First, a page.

Sonic drive-ins, like this one in New York, still uses car-hop bays, even in colder climates. Lent
Their wacky commercials have played frequently on Toledo area TV sets. This summer local residents will get to judge for themselves whether Sonic Drive-In's menu is as varied and tasty as it appears.
Local entrepreneur Kevin Lent, a partner in development of area Panera Bread restaurants and who currently owns the San Francisco Oven restaurant in Sylvania, said he has signed a deal to develop up to 16 Sonic Drive-Ins in northwest Ohio and southeast Michigan over the next seven years.
The first of the car-hop style Sonics will be in front of Meijer on U.S. 20 in Rossford. It is expected to open in late August.
He plans to build three more in the Toledo area before moving on to other sites in northwest Ohio, including Lima and Findlay, and Adrian in southeast Michigan.
"There could be as many as 16, but we have over seven years to get them done," said Mr. Lent, whose franchise operation is called Fresh Creations LLC.
Sonic, which is headquartered in Oklahoma City and bills itself as America's Drive-In, was primarily a southwest United States restaurant chain but several years ago decided to take its concept to colder climates. It offers a 1950s-style car hop service to sell burgers, fries, and flavored drinks.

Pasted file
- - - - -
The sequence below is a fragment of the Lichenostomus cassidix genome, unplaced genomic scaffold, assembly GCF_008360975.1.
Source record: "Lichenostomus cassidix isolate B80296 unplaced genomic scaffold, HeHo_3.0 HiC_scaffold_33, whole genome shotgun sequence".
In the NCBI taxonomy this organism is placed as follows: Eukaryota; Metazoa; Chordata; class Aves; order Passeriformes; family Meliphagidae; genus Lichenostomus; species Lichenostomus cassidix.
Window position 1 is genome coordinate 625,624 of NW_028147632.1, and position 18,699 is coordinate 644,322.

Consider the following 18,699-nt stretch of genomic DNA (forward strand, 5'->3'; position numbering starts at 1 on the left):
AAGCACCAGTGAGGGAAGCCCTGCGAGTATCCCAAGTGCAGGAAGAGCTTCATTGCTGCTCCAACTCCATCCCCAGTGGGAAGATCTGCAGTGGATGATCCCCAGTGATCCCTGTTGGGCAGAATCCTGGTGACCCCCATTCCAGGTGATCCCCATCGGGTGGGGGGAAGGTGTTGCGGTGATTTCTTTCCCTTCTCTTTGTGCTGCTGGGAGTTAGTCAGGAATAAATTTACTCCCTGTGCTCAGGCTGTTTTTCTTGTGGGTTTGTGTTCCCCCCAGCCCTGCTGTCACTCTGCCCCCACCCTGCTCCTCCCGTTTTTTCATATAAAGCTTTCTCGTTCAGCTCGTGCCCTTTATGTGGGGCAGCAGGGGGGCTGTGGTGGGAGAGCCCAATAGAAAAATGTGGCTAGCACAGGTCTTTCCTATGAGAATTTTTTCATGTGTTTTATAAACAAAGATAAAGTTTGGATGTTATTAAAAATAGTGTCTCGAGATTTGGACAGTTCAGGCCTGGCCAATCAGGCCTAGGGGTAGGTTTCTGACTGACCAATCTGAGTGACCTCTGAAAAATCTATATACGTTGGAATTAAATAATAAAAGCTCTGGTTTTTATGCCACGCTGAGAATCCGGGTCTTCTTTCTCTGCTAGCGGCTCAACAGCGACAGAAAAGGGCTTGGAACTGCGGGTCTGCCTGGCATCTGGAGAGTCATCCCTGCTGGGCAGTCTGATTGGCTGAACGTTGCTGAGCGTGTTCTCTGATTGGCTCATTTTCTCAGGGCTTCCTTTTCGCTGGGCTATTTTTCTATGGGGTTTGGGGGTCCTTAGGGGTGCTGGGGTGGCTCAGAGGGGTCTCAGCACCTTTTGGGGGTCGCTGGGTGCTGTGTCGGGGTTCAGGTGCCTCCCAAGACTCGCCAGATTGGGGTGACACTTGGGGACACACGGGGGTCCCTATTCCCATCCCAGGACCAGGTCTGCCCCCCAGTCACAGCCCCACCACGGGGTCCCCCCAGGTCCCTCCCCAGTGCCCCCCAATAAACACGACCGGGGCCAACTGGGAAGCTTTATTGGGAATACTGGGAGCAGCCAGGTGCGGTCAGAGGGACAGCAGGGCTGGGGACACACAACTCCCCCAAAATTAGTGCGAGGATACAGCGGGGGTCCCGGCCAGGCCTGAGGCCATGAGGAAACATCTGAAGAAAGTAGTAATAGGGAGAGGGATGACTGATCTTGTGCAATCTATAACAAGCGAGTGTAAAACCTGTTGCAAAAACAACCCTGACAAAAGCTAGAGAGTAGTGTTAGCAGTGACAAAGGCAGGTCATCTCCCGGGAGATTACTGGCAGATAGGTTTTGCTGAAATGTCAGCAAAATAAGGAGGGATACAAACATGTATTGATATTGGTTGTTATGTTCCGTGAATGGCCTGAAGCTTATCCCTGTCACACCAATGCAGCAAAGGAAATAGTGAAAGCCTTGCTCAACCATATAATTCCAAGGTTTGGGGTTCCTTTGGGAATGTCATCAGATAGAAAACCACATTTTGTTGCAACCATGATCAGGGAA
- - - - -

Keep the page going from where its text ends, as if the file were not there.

It opened franchises in Pennsylvania last year and its first Michigan restaurant in suburban Detroit this spring.
"They've certainly differentiated themselves in the service model and with the drive-in factor," said fast-food industry consultant Dennis Lombardi, of WD Partners, of Columbus.
"They're almost like a drive-in movie. You almost have to take you kids to a Sonic to say you've done it," Mr. Lombardi said, adding that he expected the chain to do well in Ohio.
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